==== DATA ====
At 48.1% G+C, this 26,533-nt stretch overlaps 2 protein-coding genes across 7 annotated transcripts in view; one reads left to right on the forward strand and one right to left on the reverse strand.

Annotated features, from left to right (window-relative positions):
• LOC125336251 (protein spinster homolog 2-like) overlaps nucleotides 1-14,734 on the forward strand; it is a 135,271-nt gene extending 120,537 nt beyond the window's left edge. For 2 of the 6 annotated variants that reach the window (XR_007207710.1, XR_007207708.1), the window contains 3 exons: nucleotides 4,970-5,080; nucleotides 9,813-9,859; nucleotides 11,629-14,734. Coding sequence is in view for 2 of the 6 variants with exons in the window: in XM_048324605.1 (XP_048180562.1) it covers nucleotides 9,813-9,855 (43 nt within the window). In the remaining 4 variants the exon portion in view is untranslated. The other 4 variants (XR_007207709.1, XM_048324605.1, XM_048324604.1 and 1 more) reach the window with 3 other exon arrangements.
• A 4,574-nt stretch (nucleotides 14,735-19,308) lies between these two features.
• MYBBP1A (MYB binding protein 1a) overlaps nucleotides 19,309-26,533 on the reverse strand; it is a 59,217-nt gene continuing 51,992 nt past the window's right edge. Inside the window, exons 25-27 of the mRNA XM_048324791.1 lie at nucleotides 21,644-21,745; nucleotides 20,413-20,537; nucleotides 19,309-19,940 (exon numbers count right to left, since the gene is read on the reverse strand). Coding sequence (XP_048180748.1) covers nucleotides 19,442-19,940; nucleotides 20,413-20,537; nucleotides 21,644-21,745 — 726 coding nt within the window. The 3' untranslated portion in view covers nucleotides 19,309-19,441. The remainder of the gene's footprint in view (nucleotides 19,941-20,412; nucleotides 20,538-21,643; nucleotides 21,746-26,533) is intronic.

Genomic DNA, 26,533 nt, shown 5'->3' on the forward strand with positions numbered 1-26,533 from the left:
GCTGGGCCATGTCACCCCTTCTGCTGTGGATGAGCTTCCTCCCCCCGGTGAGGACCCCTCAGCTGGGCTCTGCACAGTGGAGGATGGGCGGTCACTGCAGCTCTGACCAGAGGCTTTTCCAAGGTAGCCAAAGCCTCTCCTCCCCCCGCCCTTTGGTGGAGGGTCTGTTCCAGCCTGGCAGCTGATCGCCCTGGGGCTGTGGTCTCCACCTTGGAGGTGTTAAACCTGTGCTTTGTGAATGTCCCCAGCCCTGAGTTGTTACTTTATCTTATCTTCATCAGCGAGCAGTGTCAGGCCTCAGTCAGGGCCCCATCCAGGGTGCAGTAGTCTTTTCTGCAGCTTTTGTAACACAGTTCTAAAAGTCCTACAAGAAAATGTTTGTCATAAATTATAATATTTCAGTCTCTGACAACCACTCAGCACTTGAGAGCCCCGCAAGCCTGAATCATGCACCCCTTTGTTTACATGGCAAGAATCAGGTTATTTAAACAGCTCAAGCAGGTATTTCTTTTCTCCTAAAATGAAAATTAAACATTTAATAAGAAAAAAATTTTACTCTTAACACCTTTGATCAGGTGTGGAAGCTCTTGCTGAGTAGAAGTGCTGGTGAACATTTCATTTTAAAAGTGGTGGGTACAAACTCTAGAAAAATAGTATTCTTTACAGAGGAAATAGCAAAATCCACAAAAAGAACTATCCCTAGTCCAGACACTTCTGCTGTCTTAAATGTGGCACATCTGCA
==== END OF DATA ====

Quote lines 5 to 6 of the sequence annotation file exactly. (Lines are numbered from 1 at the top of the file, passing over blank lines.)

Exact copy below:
• MYBBP1A (MYB binding protein 1a) overlaps nucleotides 19,309-26,533 on the reverse strand; it is a 59,217-nt gene continuing 51,992 nt past the window's right edge. Inside the window, exons 25-27 of the mRNA XM_048324791.1 lie at nucleotides 21,644-21,745; nucleotides 20,413-20,537; nucleotides 19,309-19,940 (exon numbers count right to left, since the gene is read on the reverse strand). Coding sequence (XP_048180748.1) covers nucleotides 19,442-19,940; nucleotides 20,413-20,537; nucleotides 21,644-21,745 — 726 coding nt within the window. The 3' untranslated portion in view covers nucleotides 19,309-19,441. The remainder of the gene's footprint in view (nucleotides 19,941-20,412; nucleotides 20,538-21,643; nucleotides 21,746-26,533) is intronic.

Genomic DNA, 26,533 nt, shown 5'->3' on the forward strand with positions numbered 1-26,533 from the left: